Sabliov’s nanoparticles are tiny delivery systems that can attach to specific parts of a plant, such as the root or the leaves, and deposit a small but significant payload to be released either immediately or over time. This one is made from lignin, an organic and fully biodegradable polymer, and loaded with fungicide. Through more targeted delivery, much smaller amounts of fungicide are needed.
Once Sabliov is sure the loaded nanoparticles are both safe and effective, she collaborates with LSU AgCenter specialists to test them on plants in soil. Trey Price, a plant pathologist at the Macon Ridge Research Station in Winnsboro, Louisiana, recently harvested soybeans from an initial field trial where the seeds had been treated with Sabliov’s fungicide-wrapped-in-lignin nanoparticles before being exposed to Rhizoctonia solani, a fungus and common soybean pathogen.
“We planted the treated seeds in two greenhouse experiments and a small field trial,” Price said. “The soybeans that were treated with the fungicide-loaded nanoparticles did just as well as those that were treated with a broader formulation of commercial fungicide, while the plants that received no fungicide became diseased and yielded much less.”
“Field trials here at the [LSU AgCenter] research station are geared toward justifying or reducing costs and keeping farmers in business.”—Trey Price, plant pathologist at the Macon Ridge Research Station in Winnsboro, Louisiana.
“Fungicides offer insurance against seedling diseases during the critical two-to-three weeks after planting and amount to a significant annual cost for many farmers,” Price continued. “Field trials here at the research station are geared toward justifying or reducing those costs and keeping farmers in business.”
Fungi cause most diseases in soybeans, and most of them thrive in warm and wet environments. Because of the sub-tropical climate, Louisiana farmers battle more problems than farmers elsewhere in the U.S. in protecting their crops from disease, according to Price. For weed and disease control and to maximize profit (crop prices fluctuate from season to season), soybeans are often grown in rotation with other crops. In Louisiana, those tend to be wheat, corn, sorghum, rice, and sugarcane (grasses) or, alternatively, cotton (a broadleaf). The production of soybeans in the state jumped radically during the agricultural revolution in the 1960s and ’70s from about 100,000 acres to over 2 million. Today, soybeans are grown on roughly 1.1 million acres in Louisiana by more than 2,200 farmers.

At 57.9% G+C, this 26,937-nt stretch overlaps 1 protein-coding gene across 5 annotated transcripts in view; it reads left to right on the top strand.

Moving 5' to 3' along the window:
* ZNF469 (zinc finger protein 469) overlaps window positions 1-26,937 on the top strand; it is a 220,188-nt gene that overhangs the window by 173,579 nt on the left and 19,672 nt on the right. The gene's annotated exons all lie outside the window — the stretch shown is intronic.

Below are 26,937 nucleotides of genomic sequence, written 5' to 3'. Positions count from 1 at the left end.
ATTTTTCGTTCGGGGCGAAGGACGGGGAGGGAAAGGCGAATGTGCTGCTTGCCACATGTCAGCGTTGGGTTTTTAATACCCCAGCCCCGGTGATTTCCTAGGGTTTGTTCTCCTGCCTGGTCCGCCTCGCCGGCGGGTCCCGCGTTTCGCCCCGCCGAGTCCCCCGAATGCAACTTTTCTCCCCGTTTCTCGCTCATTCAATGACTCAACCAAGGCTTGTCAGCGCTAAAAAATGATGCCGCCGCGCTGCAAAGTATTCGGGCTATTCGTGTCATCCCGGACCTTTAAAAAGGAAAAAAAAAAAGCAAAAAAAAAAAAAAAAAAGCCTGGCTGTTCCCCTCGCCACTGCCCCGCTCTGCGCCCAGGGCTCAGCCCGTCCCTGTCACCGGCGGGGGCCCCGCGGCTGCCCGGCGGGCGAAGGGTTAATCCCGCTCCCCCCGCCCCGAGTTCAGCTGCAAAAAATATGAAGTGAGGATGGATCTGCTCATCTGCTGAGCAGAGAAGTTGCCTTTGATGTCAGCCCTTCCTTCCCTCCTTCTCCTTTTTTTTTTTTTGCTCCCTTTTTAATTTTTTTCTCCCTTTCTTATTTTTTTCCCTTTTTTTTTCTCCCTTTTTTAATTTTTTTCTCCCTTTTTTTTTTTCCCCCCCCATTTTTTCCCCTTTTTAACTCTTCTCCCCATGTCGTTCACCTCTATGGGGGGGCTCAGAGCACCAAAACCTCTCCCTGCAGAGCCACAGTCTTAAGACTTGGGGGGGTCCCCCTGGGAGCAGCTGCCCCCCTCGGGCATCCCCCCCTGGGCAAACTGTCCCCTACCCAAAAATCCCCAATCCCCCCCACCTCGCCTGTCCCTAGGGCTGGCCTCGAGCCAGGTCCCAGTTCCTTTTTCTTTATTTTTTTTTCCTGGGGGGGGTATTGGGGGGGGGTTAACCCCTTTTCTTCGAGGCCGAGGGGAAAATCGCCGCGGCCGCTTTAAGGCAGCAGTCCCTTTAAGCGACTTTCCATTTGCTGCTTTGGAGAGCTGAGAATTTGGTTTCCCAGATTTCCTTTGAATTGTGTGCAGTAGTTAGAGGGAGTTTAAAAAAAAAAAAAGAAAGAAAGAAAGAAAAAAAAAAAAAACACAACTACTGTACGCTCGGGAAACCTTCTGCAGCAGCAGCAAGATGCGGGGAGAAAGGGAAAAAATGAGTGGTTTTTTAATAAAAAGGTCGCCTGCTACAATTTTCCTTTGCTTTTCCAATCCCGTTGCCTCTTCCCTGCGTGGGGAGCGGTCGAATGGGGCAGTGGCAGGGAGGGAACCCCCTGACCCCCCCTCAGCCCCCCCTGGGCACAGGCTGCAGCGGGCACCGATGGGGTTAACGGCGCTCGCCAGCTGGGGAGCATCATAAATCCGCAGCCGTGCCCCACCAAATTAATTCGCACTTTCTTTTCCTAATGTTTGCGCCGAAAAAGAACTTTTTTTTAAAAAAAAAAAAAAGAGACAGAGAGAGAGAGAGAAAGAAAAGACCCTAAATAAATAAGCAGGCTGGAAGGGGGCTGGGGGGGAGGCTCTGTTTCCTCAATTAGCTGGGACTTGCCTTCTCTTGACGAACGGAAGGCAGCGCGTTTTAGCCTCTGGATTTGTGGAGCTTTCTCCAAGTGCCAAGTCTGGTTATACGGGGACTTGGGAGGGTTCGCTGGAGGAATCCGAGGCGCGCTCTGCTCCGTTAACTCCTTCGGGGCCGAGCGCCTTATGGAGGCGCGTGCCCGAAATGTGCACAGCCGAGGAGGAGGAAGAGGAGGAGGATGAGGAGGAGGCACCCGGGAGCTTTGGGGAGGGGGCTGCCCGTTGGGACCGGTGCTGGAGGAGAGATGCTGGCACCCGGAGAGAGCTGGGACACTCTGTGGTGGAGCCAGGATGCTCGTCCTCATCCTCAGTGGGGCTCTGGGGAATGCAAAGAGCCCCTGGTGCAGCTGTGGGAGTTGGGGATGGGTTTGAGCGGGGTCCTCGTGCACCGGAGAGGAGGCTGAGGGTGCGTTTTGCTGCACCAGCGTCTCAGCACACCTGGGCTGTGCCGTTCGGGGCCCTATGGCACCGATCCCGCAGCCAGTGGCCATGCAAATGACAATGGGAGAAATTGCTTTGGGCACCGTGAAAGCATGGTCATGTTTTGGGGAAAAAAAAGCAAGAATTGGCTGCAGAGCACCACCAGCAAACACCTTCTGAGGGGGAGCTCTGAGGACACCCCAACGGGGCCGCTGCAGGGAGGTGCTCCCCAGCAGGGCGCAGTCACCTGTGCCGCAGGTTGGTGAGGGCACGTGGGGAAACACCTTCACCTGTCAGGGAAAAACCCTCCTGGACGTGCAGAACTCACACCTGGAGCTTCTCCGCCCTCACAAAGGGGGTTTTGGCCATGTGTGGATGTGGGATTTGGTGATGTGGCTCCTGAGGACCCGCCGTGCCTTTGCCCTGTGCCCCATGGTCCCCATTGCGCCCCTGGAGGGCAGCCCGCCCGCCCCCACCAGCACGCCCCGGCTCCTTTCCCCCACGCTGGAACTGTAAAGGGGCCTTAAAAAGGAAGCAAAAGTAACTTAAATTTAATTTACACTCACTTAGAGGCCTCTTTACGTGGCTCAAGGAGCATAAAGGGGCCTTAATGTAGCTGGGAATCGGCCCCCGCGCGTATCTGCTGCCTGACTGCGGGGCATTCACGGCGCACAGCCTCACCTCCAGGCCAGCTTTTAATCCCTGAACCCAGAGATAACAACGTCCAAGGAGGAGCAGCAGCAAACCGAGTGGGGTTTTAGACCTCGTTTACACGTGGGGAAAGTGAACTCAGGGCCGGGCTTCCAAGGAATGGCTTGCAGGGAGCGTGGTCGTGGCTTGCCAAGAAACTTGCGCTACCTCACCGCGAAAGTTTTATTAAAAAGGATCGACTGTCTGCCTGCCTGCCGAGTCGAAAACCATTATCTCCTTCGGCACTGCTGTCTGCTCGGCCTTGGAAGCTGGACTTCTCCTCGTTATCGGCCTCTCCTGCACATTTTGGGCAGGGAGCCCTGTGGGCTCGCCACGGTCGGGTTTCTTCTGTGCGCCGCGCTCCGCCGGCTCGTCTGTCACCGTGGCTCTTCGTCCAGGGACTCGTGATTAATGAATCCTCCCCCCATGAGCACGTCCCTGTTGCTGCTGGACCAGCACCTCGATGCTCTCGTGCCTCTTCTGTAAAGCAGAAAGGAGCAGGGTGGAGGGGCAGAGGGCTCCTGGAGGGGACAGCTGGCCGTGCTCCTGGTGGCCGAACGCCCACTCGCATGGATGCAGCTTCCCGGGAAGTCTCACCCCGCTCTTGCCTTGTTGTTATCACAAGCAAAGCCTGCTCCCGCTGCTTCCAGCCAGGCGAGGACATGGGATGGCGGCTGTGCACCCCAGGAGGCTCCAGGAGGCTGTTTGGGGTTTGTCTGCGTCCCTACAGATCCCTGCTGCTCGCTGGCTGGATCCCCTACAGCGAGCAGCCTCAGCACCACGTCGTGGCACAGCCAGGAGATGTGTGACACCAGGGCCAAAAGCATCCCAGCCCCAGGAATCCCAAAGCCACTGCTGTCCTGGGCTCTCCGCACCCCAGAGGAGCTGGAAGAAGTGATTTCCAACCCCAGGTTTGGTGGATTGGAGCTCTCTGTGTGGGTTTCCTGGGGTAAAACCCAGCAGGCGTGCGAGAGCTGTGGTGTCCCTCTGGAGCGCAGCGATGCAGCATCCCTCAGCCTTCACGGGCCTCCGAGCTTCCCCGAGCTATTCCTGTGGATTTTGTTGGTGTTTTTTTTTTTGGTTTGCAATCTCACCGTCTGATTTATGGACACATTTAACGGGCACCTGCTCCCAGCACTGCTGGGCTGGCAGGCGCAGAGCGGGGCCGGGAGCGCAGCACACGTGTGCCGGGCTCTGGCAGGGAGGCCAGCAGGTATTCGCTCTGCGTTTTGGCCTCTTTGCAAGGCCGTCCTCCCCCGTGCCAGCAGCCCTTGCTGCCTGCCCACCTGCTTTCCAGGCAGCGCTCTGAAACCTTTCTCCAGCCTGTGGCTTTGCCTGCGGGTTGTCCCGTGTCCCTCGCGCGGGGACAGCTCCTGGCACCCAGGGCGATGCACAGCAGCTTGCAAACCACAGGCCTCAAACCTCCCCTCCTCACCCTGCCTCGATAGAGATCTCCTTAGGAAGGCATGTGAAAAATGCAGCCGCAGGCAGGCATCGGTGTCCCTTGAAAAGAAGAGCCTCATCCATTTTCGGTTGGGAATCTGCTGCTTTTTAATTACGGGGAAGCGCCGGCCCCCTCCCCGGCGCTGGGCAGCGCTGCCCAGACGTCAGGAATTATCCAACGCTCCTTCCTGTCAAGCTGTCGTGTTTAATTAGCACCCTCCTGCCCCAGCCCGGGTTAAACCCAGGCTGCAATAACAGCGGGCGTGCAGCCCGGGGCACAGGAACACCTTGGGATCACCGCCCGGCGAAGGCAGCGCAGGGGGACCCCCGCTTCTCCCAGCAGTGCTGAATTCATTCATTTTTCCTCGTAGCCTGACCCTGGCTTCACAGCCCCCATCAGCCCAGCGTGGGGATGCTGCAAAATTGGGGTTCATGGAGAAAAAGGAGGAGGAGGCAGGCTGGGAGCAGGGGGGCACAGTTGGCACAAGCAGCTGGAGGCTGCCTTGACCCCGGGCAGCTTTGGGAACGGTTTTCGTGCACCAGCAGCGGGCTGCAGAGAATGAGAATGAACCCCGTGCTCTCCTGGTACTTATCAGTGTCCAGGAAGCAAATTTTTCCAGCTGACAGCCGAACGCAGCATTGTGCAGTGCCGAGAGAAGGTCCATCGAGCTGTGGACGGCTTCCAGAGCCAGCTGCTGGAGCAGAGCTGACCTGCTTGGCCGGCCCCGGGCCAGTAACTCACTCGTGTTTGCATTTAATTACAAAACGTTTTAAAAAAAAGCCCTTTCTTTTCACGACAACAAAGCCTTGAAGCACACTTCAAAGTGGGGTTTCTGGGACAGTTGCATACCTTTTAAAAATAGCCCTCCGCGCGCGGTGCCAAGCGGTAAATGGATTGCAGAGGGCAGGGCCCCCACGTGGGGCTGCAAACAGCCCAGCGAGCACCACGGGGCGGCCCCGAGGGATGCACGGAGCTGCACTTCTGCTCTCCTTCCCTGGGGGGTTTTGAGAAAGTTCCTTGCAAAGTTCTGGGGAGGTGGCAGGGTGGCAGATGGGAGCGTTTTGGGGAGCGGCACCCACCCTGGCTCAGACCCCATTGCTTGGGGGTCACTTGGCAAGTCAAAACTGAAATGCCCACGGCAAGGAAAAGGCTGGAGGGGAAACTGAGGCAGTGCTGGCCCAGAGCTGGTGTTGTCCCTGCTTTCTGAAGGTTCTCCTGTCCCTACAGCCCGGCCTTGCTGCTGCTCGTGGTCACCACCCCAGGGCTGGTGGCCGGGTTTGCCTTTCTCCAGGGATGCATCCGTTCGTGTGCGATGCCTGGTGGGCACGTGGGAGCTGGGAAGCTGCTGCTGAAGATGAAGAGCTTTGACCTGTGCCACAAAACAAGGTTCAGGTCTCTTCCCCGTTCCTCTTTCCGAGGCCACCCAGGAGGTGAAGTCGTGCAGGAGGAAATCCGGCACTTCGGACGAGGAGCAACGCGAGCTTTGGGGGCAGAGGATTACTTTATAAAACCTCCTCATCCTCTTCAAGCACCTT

Soybeans are Louisiana’s fourth-largest agricultural commodity after forestry, poultry, and sugarcane. Soybean farming is concentrated in the northern part of the state along the Mississippi River.
“Not only is it more efficient for us to let someone with [LSU Professor Cristina Sabliov’s] expertise discover these things and let us transition them back to our farms, but this also allows us to be more environmentally conscious and overall sustainable by generating solutions in a lab or on a research farm rather than on our much larger scale.”—Charles Cannatella.
“Without unbiased, third-party research from land-grant institutions like LSU, farmers would have to incur losses in their production to figure out solutions to troublesome fungi like Dr. Sabliov is investigating,” Cannatella said. “Not only is it more efficient for us to let someone with her expertise discover these things and let us transition them back to our farms, but this also allows us to be more environmentally conscious and overall sustainable by generating solutions in a lab or on a research farm rather than on our much larger scale. Research is a good investment of Louisiana farmers’ dollars.”
Louisiana soybean growers spend a total of about $164 million on herbicides, pesticides, and fungicides for their crops each year. That’s almost half of all direct costs of soybean production. Any reduction in the amount of these inputs, as farmers call them, would help protect the farming industry as well as the environment.
“Farm inputs like seed treatments continue to increase in expense, reduce in availability, and face constant questions from those who do not understand the investment in time and resources that go into producing a safe and abundant crop,” Cannatella continued. “We believe Dr. Sabliov’s work and the partnership between the Louisiana Soybean and Grain Research and Promotion Board and LSU can provide valid answers to all of these challenges. And farmers, consumers, and all Louisianans benefit.”
“I’m so grateful and proud that Louisiana’s soybean growers and the Louisiana Soybean and Grain Research and Promotion Board believe in our technology and continue to support our work even if the development of our formulations into a commercial product could take many years still,” Sabliov said.
Sabliov currently holds four U.S. patents on nanotechnologies for agricultural as well as biomedical applications.
Read the original article on Louisiana State University.